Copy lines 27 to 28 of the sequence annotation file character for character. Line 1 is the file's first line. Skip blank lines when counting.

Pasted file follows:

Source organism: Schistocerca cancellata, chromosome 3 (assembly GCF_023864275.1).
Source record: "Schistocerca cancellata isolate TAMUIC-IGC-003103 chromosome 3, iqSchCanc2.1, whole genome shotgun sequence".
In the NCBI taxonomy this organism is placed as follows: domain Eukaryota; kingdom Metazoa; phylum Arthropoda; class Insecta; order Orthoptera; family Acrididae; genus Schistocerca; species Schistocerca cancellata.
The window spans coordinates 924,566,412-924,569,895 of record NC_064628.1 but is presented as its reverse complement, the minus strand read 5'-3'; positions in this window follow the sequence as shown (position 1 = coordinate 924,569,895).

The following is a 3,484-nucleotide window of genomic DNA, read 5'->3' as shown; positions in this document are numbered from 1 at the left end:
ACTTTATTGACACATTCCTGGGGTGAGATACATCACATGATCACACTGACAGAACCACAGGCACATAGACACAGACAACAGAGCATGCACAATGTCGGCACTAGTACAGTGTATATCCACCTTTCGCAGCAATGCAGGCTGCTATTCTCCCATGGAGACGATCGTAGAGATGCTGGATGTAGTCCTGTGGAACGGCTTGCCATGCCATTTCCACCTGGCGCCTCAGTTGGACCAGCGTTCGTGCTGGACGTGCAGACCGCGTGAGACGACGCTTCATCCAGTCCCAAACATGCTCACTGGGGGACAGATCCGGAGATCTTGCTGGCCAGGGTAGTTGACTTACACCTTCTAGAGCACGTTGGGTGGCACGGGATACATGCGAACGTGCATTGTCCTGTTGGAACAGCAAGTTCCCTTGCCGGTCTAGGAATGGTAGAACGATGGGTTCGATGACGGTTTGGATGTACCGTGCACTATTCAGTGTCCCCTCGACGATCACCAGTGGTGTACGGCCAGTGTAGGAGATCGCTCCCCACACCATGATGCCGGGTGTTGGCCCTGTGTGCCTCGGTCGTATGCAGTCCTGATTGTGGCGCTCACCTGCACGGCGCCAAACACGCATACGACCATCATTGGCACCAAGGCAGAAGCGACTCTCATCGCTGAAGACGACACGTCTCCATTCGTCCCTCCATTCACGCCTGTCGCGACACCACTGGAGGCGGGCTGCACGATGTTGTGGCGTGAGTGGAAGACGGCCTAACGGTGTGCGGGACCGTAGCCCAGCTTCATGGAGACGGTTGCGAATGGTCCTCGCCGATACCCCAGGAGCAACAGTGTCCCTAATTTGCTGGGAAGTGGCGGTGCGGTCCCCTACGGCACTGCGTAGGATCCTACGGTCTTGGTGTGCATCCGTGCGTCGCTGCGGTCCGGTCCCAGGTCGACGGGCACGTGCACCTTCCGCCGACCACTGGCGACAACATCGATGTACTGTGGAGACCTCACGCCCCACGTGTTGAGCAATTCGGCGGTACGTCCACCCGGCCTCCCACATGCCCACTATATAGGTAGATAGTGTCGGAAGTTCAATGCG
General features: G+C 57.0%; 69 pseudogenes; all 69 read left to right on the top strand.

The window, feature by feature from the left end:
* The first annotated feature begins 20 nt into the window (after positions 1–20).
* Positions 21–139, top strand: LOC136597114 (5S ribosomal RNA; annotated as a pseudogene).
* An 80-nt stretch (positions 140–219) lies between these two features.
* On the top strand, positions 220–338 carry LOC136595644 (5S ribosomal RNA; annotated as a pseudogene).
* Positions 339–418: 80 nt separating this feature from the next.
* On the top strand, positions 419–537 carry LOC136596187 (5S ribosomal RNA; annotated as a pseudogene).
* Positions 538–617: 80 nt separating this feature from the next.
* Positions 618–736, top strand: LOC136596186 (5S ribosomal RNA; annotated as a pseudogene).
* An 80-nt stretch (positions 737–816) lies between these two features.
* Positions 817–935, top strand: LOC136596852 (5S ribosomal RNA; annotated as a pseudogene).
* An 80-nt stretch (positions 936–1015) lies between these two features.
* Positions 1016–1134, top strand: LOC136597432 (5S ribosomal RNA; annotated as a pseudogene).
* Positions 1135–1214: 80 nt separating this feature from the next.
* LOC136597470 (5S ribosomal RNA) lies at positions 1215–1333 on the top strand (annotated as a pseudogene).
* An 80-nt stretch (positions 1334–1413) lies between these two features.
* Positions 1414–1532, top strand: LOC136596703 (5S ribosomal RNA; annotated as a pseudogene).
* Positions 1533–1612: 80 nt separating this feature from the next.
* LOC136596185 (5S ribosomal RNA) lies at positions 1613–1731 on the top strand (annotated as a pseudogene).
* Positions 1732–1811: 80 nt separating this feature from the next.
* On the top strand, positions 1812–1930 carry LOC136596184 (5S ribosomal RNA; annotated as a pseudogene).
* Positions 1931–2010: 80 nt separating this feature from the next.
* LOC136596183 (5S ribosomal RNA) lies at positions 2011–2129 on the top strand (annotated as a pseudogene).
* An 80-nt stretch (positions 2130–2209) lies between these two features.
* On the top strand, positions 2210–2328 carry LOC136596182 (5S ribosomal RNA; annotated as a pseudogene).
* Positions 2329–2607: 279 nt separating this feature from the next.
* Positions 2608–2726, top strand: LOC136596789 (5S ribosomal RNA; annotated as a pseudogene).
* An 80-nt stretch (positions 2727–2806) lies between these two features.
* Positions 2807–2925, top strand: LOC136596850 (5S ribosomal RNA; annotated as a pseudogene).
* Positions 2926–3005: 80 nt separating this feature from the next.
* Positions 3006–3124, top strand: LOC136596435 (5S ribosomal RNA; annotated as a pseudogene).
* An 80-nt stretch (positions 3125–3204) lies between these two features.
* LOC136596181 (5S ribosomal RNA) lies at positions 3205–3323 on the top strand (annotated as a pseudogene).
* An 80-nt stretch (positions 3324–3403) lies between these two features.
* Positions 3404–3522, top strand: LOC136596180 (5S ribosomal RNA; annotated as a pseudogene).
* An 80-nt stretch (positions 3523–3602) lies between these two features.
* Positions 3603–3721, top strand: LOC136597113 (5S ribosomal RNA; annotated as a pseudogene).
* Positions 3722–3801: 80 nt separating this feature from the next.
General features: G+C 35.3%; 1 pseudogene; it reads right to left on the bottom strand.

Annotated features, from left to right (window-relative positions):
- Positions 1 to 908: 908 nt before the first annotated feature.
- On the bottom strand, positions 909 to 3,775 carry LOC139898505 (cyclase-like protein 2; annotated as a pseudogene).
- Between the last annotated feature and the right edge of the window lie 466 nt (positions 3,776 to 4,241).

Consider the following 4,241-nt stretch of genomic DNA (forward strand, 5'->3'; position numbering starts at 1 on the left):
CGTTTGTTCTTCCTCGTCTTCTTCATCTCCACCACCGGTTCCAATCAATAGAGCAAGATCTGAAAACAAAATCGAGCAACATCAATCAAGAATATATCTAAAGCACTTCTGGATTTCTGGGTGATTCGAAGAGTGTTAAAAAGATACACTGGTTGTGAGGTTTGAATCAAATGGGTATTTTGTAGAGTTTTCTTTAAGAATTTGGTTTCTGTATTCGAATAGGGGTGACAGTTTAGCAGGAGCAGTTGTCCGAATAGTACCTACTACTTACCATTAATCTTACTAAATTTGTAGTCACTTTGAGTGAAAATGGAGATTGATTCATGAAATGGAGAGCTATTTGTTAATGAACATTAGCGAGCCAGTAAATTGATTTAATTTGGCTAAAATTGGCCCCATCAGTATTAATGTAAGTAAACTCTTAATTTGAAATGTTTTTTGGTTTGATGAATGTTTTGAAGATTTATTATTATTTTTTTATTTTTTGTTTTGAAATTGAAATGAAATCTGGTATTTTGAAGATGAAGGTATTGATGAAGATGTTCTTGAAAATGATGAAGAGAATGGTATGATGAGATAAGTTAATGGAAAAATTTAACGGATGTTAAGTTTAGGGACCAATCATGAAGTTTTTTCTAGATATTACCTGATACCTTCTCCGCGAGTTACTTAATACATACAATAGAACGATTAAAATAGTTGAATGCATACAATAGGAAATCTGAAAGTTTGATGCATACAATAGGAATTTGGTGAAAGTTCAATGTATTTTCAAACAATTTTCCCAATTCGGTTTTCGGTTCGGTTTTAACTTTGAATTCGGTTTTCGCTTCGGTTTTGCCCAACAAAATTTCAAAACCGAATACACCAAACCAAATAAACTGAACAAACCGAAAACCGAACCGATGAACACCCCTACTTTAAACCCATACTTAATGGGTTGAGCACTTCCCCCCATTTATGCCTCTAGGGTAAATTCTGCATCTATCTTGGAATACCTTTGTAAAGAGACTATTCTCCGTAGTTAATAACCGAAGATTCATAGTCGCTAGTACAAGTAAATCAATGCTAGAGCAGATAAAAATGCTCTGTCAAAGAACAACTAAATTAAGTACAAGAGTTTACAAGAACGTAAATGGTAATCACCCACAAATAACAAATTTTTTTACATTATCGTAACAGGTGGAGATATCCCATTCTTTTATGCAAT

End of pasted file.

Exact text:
* Positions 1732–1811: 80 nt separating this feature from the next.
* On the top strand, positions 1812–1930 carry LOC136596184 (5S ribosomal RNA; annotated as a pseudogene).